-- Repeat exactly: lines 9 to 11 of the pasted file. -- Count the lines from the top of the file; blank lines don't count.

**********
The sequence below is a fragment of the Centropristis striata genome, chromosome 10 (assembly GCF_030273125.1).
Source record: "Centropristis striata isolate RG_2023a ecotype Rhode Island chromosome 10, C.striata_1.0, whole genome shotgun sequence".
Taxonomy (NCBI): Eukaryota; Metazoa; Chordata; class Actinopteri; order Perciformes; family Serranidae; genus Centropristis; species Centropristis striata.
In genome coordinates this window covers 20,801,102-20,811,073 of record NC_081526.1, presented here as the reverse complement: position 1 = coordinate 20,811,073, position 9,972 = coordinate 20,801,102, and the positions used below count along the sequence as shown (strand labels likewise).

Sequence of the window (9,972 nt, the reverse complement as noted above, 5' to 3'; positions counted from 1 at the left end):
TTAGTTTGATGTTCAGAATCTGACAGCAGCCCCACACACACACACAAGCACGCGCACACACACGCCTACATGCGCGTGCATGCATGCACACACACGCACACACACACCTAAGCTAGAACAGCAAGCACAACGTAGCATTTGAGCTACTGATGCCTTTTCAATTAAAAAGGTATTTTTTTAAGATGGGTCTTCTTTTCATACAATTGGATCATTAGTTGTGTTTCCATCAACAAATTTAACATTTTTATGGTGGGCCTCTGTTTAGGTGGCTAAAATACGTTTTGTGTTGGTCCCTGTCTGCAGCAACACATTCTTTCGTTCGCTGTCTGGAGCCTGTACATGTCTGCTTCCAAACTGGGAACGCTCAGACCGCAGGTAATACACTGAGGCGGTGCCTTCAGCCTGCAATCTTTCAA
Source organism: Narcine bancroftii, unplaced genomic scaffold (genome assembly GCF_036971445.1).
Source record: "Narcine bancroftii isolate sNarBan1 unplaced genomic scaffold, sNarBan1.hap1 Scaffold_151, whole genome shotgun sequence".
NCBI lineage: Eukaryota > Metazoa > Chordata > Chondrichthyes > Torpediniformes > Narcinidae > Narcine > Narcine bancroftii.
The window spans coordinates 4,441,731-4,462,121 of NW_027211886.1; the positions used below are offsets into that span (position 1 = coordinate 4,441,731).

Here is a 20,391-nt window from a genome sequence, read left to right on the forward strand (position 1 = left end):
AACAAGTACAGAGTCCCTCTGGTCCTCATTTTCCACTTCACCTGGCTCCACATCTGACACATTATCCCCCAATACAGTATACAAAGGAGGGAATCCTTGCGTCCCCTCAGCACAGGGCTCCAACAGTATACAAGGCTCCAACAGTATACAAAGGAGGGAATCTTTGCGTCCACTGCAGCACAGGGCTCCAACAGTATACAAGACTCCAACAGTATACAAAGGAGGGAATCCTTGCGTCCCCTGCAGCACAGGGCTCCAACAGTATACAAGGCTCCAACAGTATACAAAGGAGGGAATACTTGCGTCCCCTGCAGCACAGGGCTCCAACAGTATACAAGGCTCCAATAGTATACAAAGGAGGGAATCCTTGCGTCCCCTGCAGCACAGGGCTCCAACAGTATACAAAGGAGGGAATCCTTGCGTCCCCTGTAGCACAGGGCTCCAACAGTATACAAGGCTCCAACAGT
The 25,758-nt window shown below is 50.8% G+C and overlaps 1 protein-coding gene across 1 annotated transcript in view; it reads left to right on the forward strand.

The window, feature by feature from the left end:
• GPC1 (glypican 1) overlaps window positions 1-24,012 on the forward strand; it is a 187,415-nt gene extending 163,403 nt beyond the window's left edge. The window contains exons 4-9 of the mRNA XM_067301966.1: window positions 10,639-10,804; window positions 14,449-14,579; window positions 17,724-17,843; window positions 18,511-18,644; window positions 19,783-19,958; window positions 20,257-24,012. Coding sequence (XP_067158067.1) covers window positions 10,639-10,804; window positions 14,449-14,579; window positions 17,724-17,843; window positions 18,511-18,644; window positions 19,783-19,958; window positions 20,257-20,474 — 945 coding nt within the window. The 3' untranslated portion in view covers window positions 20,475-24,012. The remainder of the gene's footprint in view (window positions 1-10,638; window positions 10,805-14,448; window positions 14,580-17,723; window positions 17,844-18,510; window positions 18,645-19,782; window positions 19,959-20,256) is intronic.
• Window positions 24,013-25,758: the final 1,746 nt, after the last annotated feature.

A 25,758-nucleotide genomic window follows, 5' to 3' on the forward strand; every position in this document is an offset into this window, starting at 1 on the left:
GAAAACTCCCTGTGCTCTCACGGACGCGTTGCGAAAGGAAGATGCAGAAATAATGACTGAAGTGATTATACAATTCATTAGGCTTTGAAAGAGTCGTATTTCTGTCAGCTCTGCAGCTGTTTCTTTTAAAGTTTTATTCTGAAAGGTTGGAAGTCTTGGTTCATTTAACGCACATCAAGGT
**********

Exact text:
NCBI lineage: Eukaryota > Metazoa > Chordata > Chondrichthyes > Torpediniformes > Narcinidae > Narcine > Narcine bancroftii.
The window spans coordinates 4,441,731-4,462,121 of NW_027211886.1; the positions used below are offsets into that span (position 1 = coordinate 4,441,731).

Here is a 20,391-nt window from a genome sequence, read left to right on the forward strand (position 1 = left end):